Every time I traveled to San Juan de la Maguana, once flourishing, now decadent frontier city of the Dominican Republic, just a few kilometers away from the Haitian border, I found myself walking around it and photographing it from the street.
What intrigued me more than the sheer size of this yellow painted wooden building, more than its luxuriously self-indulging, yet Spartan shape, was the absurd number of doors it had all around, both on the lower and on the upper floor.
I kept trying counting all those doors, hoping to reach a definite number, but strangely, I always lost count.
One day, during a particularly long permanence in San Juan, I just decided to walk into the nearly empty clothing store on the lower floor, introduce myself and ask if someone could allow me to see and possibly photograph inside the yellow mastodon.
It was my first meeting with Georgette Michelen, a lovely lady who was born in that house and whose firmest desire is continue to live in it until her death.
Georgette and I hit it off immediately. She enthusiastically began telling me stories about the house, about her father, who built it at the beginning of the 20th century, about her large family of Arab origins, about her musical career and much, much more.
When I came out of the house it was dark and my head was spinning with amazing tales of a lost everyday life, from a time when time was slower, when no Internet or cellular phones existed and a house could be built with forty-two doors.
I kept visiting Georgette nearly everyday for over a month, we became true friends and I got to meet her extended family: her sister Yvonne, her nephews, Isaac and Armando, who still live in the house with their mother, and Georgette’s adoptive daughter, Juana, a talented musician herself, who grew up in the house and now lives nearby.
Since I was a boy I always heard about haunted houses, places where you could feel a “presence”, some sort of supernatural remnants of past lives and past events.
We usually associate this “spirit of the place” with something scary or negative or at least unsettling. Here I could perceive the past as if it was making itself available to be experienced with our normal senses. I could smell the past, I could hear it, I could touch it.
This house was undoubtedly alive.
It is one of the last examples of Dominican “Republican” Architecture and was built around 1910 in San Juan De La Maguana, by Georgette's father, a very successful businessman who emigrated from Bethlehem to Haiti at the end of the 1800 and eventually settled in the Dominican Republic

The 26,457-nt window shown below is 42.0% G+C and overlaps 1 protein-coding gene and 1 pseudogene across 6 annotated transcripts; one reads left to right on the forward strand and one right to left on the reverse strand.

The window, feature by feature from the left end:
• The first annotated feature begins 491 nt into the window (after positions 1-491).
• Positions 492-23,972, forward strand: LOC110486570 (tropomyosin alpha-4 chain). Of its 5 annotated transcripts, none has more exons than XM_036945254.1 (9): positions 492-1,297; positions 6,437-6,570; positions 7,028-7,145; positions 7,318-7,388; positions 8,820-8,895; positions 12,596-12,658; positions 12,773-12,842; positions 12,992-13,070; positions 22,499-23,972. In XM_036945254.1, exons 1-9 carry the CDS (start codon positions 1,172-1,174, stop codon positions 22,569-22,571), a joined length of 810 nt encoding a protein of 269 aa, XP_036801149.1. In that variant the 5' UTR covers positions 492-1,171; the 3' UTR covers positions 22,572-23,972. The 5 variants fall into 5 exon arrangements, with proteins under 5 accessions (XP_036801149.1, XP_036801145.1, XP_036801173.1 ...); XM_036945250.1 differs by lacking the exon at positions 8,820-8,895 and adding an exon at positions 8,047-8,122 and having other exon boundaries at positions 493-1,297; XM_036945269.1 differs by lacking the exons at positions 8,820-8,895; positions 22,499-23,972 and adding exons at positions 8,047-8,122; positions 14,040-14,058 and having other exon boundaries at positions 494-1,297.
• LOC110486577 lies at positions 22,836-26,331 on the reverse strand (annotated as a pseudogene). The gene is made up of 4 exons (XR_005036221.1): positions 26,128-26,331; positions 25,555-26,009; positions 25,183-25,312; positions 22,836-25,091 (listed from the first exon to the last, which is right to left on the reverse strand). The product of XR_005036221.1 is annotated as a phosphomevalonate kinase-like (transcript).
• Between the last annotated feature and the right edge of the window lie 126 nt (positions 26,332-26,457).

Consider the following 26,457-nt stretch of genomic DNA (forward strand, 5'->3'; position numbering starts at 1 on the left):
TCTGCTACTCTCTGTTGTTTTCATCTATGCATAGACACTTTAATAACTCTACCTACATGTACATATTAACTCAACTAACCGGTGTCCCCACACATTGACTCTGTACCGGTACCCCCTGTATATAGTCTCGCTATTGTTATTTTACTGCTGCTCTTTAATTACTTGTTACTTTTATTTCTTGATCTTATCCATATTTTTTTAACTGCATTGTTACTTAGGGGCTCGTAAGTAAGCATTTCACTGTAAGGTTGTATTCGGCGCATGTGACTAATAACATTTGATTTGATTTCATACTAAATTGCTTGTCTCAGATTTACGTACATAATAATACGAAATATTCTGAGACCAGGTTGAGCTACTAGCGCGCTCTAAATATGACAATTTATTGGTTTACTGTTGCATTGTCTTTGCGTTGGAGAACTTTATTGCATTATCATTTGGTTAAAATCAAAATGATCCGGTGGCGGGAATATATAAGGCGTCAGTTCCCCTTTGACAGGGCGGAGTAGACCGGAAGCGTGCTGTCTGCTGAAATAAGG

I was told people called it “La Casa del Sol”, the house of the sun, a name that also indentified the once extremely successful general store located on the ground floor.
As I was having free access to photograph all quarters of the building I soon started considering this house like an oversized “historical animal”.
The house of the sun was entirely created by a top master wood builder of the time, a gentleman named Prince, immigrant from the Dutch Antilles, using only the best-aged strongest local wood.
All the wood was cut and shaped by hand, assembled by hand and painted by hand.
Naturally, just like a living body, the house "feels" its hundred-plus years and it is full of ailments, aches and pains. However, it is still alive.
Amazingly, this wooden structure is so strong, so resilient that it appears to have been able to even stop the course of history. Time, in many ways, just stopped here.
This house indeed made me think of a huge animal that refuses to become extinct and continues to live, resisting the forces of progress and the clicking of time thanks to its enormous mass and its sheer strength.
Just like a centenary whale or elephant, its skin is full of scars and microorganisms that survive and thrive on it.
This house, despite a brutal tropical weather and an almost total lack of maintenance is a masterpiece of human architecture and a unique monument to creative rural ingenuity.
Yes, this house could easily continue to exist for hundreds of years more, but, due to the blindness and carelessness of local entrepreneurs and politicians, who look at the real estate value of the land it is built upon, it could well happen that in a recent future, they'll cleverly condemn it as "unsafe" and rapidly destroy it.
Georgette is fiercely fighting against this, but her resources are limited and so are mine.
The House of the Sun would marvelously lend itself to become an art gallery, a theatre space, a music school or an artists' residence. Georgette and I discussed at length the making of this photographic book and in her dreams it could become an instrument to reach someone, a private person, a non profit or art organization, who would be able to purchase the House of the Sun, start restoring it and utilize this wonderful space as an academic retreat or even as an art or cultural center, someday.
More realistically, with the book I want to be able to remember this amazing place at least through my photographs and Georgette’s recollections, which I carefully transcribed and edited from hours of audio recordings.
Georgette keeps dreaming that through the images of this book, someone with the resources, and more importantly with the visionary power to save this unique residence, will enable her dream to become reality.
As for me, I just dread the next time I’ll travel to San Juan de la Maguana and looking to the street corner where a wonderful building still stands, I might see a monstrosity of glass and concrete being carelessly built in its place.